Keep in mind though that there are many opioid receptors and receptor subtypes and many more opioid agonists out there than just fentanyl. Some of these chemicals in high doses would cause presentations very different from what we normally think of with opioids. Delta receptor agonists, for instance, can cause seizures. Kappa receptor agonists can cause dissociative effects. There are probably some agonists or combination of agonists that can cause severe myoclonus without a large degree of CNS depression. Confusion and anxiety are probably very easy to induce with these drugs. Given the lack of quality control and purity involved in the manufacture of these drugs, it doesn't seem unlikely that there was more in the "fentanyl" than just fentanyl, including things that may not have been detected by the tox panel.

It's quite possible that this guy was exposed to some fentanyl, but I'd wager that isn't what caused the presentation in the video.
 
Last edited:

DrParasite

The fire extinguisher is not just for show
5,712
1,727
113
A comment stolen from social media, posted by someone smarter than me:
The drug dealer that sells that must be easy to spot. He would need to wear a Level A hazmat suit. It’s interesting that the symptoms started after he heard that it might be fentanyl.

and some factual information from the article @CbrMonster linked to above, that should be mandatory reading for @CCCSD , the DEA, and all LEOs who might come in contact with drugs:
"We have a lot of scientific evidence and a good knowledge of chemical laws and the way that these drugs work that says this is impossible," said Ryan Marino, medical director for toxicology and addiction at University Hospitals in Cleveland.

"You can't just touch fentanyl and overdose," he said. "It doesn't just get into the air and make people overdose."

Academics at University of California, San Diego and North Carolina's nonprofit RTI (Research Triangle International) published a paper in June in the peer-reviewed International Journal of Drug Policy that concluded there are no confirmed touch-based cases of first responder fentanyl overdoses, even when naloxone was used to revive them.

Citing similar conclusions on skin contact from the American College of Medical Toxicology and the American Academy of Clinical Toxicology, the International Journal of Drug Policy paper also suggested that panic attacks were at work, and that hyperbolic information about fentanyl didn't help.

The researchers at UC San Diego and RTI blamed social media and the U.S. government for "dubious information about fentanyl risks."
 

johnrsemt

Forum Deputy Chief
1,479
205
63
I have wondered that for years:

An officer drives a drug dealers car to impound and OD's because he touched the steering wheel: the same steering wheel that didn't kill the dealer for the last few months.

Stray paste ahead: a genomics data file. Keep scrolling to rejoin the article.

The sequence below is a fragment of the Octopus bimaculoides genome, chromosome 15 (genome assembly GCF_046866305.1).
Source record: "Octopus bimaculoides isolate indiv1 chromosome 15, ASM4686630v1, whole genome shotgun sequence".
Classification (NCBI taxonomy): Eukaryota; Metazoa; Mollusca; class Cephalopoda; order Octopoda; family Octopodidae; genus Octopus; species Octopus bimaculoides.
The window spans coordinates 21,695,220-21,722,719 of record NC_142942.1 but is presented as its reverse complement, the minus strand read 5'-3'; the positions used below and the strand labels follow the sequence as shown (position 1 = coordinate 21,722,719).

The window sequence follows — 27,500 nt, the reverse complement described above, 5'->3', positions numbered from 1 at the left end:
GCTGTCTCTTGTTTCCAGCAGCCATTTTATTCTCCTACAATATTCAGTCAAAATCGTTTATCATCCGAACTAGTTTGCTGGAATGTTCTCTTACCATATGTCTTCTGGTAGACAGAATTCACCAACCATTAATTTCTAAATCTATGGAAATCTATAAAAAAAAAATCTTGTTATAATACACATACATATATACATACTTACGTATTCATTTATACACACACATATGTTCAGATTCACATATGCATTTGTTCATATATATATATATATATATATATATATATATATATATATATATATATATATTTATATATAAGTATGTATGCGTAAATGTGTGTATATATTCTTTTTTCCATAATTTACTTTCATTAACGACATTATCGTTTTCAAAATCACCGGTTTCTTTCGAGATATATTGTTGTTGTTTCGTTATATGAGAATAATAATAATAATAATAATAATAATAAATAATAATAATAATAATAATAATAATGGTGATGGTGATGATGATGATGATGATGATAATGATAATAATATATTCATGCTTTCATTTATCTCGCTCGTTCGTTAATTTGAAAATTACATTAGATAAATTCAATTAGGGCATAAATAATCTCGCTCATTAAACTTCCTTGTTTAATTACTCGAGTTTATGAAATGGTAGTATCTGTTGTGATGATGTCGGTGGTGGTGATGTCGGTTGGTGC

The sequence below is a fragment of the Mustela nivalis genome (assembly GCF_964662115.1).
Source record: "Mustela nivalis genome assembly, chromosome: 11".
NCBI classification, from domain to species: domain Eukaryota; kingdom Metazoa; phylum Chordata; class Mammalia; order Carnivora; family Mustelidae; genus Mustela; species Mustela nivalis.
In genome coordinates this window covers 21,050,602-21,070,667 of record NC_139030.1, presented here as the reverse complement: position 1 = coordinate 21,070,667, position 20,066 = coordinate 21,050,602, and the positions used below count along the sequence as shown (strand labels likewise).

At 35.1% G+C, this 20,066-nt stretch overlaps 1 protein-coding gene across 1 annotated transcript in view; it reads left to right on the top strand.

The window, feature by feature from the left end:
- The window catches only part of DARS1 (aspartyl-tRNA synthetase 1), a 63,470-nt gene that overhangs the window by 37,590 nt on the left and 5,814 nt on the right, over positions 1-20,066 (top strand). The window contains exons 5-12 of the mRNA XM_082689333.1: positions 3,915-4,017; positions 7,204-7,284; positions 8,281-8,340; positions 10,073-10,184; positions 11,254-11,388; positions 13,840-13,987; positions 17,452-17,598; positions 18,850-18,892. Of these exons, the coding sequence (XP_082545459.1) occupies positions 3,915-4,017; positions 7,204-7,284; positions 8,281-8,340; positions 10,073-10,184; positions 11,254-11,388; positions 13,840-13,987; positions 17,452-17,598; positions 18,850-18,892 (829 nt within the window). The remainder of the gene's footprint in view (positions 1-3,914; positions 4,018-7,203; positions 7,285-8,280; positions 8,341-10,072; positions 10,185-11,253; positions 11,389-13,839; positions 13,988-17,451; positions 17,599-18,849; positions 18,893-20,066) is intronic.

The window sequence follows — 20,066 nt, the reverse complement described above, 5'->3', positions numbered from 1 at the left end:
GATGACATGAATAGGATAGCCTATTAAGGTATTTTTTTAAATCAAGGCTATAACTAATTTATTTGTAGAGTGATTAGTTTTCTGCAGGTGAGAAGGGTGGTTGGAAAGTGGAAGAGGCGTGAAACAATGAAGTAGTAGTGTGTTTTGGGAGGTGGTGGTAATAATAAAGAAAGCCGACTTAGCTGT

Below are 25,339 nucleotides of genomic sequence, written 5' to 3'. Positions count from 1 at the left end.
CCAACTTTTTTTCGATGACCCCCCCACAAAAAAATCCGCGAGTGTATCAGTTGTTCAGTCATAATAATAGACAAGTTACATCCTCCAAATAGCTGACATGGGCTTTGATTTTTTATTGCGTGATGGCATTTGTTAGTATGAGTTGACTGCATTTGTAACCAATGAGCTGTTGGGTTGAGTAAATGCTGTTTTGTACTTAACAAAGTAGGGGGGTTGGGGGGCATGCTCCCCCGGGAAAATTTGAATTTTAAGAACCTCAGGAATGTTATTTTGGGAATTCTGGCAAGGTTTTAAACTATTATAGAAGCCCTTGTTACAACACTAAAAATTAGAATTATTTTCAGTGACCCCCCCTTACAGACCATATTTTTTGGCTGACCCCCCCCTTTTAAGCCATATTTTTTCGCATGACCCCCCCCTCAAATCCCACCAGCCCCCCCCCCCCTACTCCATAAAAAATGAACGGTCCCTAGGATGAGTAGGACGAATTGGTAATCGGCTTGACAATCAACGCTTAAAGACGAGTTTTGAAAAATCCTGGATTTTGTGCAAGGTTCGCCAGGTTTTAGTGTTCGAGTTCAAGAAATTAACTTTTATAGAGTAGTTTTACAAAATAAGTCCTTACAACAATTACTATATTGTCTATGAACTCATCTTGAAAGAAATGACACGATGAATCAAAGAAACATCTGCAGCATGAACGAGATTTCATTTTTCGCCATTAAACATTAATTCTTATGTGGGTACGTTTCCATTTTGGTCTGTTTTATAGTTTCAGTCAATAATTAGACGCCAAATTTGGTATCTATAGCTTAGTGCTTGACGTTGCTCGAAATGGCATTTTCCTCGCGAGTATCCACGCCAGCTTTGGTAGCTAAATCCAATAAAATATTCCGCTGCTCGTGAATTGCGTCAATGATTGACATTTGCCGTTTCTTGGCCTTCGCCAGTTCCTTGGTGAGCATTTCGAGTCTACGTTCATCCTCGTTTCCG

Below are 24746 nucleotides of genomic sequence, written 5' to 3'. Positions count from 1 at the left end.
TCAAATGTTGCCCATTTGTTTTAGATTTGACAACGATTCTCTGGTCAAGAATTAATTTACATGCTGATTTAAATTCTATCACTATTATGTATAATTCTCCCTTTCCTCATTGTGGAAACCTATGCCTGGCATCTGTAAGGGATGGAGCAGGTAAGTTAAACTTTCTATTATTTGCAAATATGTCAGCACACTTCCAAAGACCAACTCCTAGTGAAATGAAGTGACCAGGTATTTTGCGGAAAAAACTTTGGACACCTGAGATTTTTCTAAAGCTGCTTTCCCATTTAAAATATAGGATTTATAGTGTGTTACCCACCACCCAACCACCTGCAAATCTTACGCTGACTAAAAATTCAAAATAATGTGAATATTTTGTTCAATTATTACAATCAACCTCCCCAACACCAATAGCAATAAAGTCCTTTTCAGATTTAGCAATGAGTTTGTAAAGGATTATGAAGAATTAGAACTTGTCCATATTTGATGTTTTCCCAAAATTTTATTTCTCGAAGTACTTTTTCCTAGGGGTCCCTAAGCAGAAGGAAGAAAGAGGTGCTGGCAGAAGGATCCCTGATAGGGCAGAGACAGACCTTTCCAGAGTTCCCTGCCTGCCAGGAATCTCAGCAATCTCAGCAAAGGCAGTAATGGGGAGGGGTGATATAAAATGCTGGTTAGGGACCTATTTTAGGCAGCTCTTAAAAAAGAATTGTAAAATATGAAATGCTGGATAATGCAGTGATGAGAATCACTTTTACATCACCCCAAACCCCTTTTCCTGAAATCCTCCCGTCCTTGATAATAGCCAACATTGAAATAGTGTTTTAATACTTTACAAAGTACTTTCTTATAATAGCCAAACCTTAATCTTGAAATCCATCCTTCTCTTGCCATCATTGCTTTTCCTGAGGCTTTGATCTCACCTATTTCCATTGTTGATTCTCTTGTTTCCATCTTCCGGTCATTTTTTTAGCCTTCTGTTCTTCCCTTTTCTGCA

OR
officers on a raid knock over a table and Fentanyl spills and 5 officers drop unconscious, but the dealers that were cutting drugs in the room for that last 2 weeks weren't bothered.
Etc., etc., etc.,.

The only ones that are believable are the dog's that OD because of their noses.
 

Fire 612

Forum Ride Along
1
0
1
You need to approach around 10 - 15 mcg/kg delivered fentanyl before you'd start to suspect this type of phenomenon. You don't see myoclonus with big doses of versed, at least I never have.

The mechanisms are not well/not understood, but we don't see this 'wooden chest' very often in the hospital when we do use these big doses of fentanyl (or analogues) because the patient has also usually received some versed which, again, IMO, mitigates that type of side effect.

Similarly, with induction doses of 'naked' propofol (that is, without any pre-induction sedation) you see more myoclonus than you might with sedation.
In this case, I believe the assumption is the Fentanyl is in powder form and in a much higher concentration the what we use in liquid form. This statement is made from the justice.gov opioid awareness site.
  • Fentanyl powder has the power to kill with the ingestion, inhalation, or skin absorption of just two milligrams. By comparison, a sweetener packet found on a restaurant tabletop generally contains 1,000 milligrams per packet.

This is such a small amount of powder that it is not hard to paint a scenario where an officer or one of us comes in contact with it unknowingly. think of how many overdose calls you have run and you get into the house and move some furniture out of the way to work. If this powder is present you could get all of the providers on scene. I know it is a long shot but I think this video just highlights the need to be extra careful.
 

DesertMedic66

Forum Troll
11,021
3,234
113
In this case, I believe the assumption is the Fentanyl is in powder form and in a much higher concentration the what we use in liquid form. This statement is made from the justice.gov opioid awareness site.
  • Fentanyl powder has the power to kill with the ingestion, inhalation, or skin absorption of just two milligrams. By comparison, a sweetener packet found on a restaurant tabletop generally contains 1,000 milligrams per packet.

This is such a small amount of powder that it is not hard to paint a scenario where an officer or one of us comes in contact with it unknowingly. think of how many overdose calls you have run and you get into the house and move some furniture out of the way to work. If this powder is present you could get all of the providers on scene. I know it is a long shot but I think this video just highlights the need to be extra careful.
Except none of his symptoms line up with a fentanyl overdose. None of the “overdoses” that have been in the media line up symptom wise. Nor have their been any blood work released from any of the “overdoses” that confirm drugs in their system. All while many toxicologists and doctors have agreed that it’s really not possible unless you are actively snorting the drug. Having some fentanyl on your skin will not be absorbed into your system.

At this point I think I would be more fearful of a dirty needle stick than overdosing on a call.
 

Top